Syrian refugees and Lebanese children learn to express themselves and connect through the innovative project 'Yallah Peace'.
"I used to feel..." Leyla pauses, struggling for words as the other children play around her, "...that Syrians or other nationalities are foreigners and intruders." Then she shakes her head. "It was a wrong assumption."
Leyla (13) was born and raised in Lebanon, where now 1 of every 5 people is said to be a Syrian refugee. That's over 1 million refugees on a population of 4.5 million people, in a small country that already has many social and economic problems. It's a number that puts the current refugee influx in Europe -- and its debates -- into stark perspective. Lebanon has been providing support to refugees for years, and also struggles with the increasing tension and discrimination among people.
But something remarkable has happened in the past year.
Syrian and Lebanese children, previously living separate lives, became leaders for peace.
Leyla took a good look at the boy next to her and realized he didn't mean any harm, and that the quiet girl in the corner was not stuck up, as she'd previously assumed, but simply afraid to play with her.
Things are changing. Peace is growing. And it had everything to do with the children.
Boys in Lebanon grin at the camera. In the Safe Spaces, created by War Child Holland, children from conflict areas receive the psychosocial support and protection that they need.
Let's Go, Peace!
War is complex, yet peace can be like a puzzle - small pieces fitting together to create one big picture. That's exactly what children are learning in the Yallah Peace Project in Lebanon. Yallah Peace, or Let's Go, Peace! is organized by War Child Holland, a NGO providing psychosocial support and education to children affected by war - and it's changing lives in 10 communities across Lebanon.
The goal is straightforward: stop the culture of distance and violence so there can be peace.
Connecting Syrian and Lebanese children has proved to have a powerful effect: In the past year, 1,500 children got to know each other in creative activities such as theatre and dance. Despite of the serious topics, there's plenty of room for fun and entertainment -- something welcomed by all the children, but especially those who had lived through repeated trauma.
Helping Children Express Themselves
Leyla isn't the only one with a changed perspective once she got in touch with some of her Syrian peers. Her friend Najwa (14) also found help for her own struggles:
"I had so much trouble with my anger, my moods," Najwa explains. "Now, when I have a problem, I breathe in and count to ten. I try to put myself in the other person's shoes and I don't assume things."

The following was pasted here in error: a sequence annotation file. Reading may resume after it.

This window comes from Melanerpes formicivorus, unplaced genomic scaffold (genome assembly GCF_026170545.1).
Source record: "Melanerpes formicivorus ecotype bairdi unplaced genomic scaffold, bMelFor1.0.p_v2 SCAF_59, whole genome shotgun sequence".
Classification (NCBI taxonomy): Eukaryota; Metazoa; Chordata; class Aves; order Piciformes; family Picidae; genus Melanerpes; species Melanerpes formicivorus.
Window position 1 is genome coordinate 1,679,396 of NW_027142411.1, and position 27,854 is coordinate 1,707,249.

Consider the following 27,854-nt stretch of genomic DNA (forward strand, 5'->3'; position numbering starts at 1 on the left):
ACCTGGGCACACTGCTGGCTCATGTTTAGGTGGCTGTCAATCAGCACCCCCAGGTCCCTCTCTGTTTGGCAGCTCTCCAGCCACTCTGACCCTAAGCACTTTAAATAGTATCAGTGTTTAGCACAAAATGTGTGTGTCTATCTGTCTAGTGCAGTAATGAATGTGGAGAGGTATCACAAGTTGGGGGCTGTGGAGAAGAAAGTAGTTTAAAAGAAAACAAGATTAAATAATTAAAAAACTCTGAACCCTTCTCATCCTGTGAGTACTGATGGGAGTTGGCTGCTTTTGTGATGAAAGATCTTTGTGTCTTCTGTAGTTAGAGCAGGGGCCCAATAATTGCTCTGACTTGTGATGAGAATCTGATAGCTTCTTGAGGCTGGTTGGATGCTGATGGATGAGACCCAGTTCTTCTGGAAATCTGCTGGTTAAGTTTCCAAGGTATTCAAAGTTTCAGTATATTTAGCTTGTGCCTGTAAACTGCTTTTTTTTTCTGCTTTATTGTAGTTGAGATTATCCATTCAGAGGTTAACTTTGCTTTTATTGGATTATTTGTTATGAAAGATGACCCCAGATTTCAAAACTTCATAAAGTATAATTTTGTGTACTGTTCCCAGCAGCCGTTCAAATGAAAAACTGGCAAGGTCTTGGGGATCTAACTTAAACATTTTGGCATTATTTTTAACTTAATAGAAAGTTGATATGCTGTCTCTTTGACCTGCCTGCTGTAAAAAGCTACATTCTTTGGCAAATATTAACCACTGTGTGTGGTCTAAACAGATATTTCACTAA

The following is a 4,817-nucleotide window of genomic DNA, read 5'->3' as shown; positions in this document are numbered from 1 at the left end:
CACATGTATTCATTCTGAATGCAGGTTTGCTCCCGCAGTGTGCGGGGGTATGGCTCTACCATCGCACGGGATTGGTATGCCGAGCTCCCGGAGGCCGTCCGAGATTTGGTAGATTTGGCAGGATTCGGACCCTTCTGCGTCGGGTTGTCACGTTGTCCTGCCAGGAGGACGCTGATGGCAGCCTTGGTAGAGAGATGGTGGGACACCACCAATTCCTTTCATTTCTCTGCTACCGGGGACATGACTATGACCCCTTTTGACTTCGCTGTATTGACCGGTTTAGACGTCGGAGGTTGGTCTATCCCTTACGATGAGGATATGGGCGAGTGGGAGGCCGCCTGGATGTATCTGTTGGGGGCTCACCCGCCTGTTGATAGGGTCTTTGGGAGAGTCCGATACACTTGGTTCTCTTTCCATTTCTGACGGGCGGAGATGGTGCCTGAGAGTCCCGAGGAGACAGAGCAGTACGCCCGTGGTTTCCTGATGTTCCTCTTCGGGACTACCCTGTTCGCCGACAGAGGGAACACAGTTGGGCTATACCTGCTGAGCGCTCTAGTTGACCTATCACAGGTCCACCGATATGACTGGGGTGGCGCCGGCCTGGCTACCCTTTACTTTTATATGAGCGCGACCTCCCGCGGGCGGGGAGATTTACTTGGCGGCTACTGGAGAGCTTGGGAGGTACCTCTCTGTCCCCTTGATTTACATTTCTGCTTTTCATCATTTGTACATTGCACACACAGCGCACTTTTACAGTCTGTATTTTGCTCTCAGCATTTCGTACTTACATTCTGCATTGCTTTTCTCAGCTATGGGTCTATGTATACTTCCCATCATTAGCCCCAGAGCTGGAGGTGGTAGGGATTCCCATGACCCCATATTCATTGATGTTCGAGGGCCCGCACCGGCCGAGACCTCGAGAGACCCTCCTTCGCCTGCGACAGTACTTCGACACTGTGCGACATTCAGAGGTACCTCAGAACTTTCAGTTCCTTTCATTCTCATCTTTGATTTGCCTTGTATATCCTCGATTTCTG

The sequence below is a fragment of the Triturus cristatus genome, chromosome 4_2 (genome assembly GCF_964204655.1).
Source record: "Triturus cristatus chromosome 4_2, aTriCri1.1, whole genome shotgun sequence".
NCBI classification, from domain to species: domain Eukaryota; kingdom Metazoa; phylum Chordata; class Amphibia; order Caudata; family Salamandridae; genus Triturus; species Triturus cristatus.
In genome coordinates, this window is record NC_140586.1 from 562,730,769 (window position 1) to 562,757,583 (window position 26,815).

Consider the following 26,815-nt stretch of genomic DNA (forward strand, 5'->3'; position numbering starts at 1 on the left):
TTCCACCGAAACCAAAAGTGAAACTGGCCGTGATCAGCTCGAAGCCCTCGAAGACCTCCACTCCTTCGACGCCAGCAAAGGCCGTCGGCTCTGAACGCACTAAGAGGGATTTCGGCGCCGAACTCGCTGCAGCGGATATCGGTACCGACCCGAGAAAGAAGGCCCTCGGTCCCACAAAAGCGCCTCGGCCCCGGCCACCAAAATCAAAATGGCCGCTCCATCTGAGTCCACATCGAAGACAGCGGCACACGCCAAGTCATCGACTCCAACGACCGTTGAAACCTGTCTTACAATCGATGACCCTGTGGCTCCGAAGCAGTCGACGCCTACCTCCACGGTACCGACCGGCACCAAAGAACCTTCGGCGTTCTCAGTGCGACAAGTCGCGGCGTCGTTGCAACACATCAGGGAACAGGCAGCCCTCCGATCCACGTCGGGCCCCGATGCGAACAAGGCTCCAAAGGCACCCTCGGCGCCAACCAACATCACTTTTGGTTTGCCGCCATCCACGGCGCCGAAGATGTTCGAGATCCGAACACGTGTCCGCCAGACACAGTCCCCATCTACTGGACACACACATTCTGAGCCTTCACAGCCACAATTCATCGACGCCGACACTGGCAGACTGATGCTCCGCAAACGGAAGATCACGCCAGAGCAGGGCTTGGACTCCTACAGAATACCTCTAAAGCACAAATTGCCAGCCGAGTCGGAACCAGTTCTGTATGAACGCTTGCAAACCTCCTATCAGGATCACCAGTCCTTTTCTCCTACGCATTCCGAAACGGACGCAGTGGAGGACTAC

That's precisely what it means to work on issues around conflict at a basic level. Children learn to examine the cause, consider all people involved, then look for mutual solutions. For children and youth who've grown up in a world of violence, uncertainty and danger, that can be quite a task. Time and patience are part of the process, but with Yallah Peace, so is laughter.
Creative methods are at the heart of War Child Holland's support to children; including theatre, music and art projects that use technology and innovation, such as an Animation Festival in Lebanon.
Back to basics
There's a lot to be gained for children in conflict areas when it comes to self-development; it creates a foundation for the rest of their lives. Although technology is often used to help educate these young children, sometimes the best lessons can be learned through personal engagement.
When Ranim (16) is asked about the most important thing he learned, he points at a painting in the center of the playroom, featuring a globe surrounded by children of various ethnicities holding hands. "That we're not the same, but we're alike. And that we can do things together. So there can be peace." Wise words from a boy who had to leave his home and part of his family behind in Syria.
"We will keep going"
After a workshop, a few children get a moment to step in front of the group and speak. Some messages are short, others more tearful, especially from some of the younger refugee children. Finally, Ranim is given the microphone and he talks about his time with Yallah Peace. Everybody listens quietly, but his parting words echo the sentiments of everyone who is present, and the others erupt in applause:
"Despite the crimes of the evil people, the pain of the explosions, and despite the destruction and sadness, we will keep going. Until there is peace all over the world."
Note: Names and identifying details have been changed to protect the safety of the children.
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